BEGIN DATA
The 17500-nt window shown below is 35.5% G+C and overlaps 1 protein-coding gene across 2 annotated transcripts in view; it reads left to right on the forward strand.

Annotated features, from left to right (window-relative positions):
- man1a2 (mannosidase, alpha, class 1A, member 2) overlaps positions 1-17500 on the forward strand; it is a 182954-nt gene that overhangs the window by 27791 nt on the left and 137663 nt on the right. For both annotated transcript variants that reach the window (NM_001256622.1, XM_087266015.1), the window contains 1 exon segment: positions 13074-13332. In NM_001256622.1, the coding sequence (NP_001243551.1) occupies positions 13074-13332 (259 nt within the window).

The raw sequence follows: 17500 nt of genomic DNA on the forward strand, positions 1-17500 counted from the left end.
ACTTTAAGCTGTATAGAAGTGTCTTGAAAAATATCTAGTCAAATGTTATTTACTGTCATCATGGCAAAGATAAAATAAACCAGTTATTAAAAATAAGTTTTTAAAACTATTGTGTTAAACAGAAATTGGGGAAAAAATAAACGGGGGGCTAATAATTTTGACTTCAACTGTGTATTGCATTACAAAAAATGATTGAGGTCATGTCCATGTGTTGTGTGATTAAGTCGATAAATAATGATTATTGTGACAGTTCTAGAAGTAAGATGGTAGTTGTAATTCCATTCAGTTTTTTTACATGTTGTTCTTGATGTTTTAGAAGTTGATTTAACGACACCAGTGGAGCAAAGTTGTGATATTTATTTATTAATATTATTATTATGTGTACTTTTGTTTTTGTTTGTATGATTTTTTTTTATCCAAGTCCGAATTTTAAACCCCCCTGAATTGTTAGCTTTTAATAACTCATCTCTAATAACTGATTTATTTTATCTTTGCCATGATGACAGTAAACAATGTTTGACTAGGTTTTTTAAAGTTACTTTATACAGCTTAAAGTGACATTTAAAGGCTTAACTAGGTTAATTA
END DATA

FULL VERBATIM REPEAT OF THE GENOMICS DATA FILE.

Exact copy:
The 17500-nt window shown below is 35.5% G+C and overlaps 1 protein-coding gene across 2 annotated transcripts in view; it reads left to right on the forward strand.

Annotated features, from left to right (window-relative positions):
- man1a2 (mannosidase, alpha, class 1A, member 2) overlaps positions 1-17500 on the forward strand; it is a 182954-nt gene that overhangs the window by 27791 nt on the left and 137663 nt on the right. For both annotated transcript variants that reach the window (NM_001256622.1, XM_087266015.1), the window contains 1 exon segment: positions 13074-13332. In NM_001256622.1, the coding sequence (NP_001243551.1) occupies positions 13074-13332 (259 nt within the window).

The raw sequence follows: 17500 nt of genomic DNA on the forward strand, positions 1-17500 counted from the left end.
ACTTTAAGCTGTATAGAAGTGTCTTGAAAAATATCTAGTCAAATGTTATTTACTGTCATCATGGCAAAGATAAAATAAACCAGTTATTAAAAATAAGTTTTTAAAACTATTGTGTTAAACAGAAATTGGGGAAAAAATAAACGGGGGGCTAATAATTTTGACTTCAACTGTGTATTGCATTACAAAAAATGATTGAGGTCATGTCCATGTGTTGTGTGATTAAGTCGATAAATAATGATTATTGTGACAGTTCTAGAAGTAAGATGGTAGTTGTAATTCCATTCAGTTTTTTTACATGTTGTTCTTGATGTTTTAGAAGTTGATTTAACGACACCAGTGGAGCAAAGTTGTGATATTTATTTATTAATATTATTATTATGTGTACTTTTGTTTTTGTTTGTATGATTTTTTTTTATCCAAGTCCGAATTTTAAACCCCCCTGAATTGTTAGCTTTTAATAACTCATCTCTAATAACTGATTTATTTTATCTTTGCCATGATGACAGTAAACAATGTTTGACTAGGTTTTTTAAAGTTACTTTATACAGCTTAAAGTGACATTTAAAGGCTTAACTAGGTTAATTA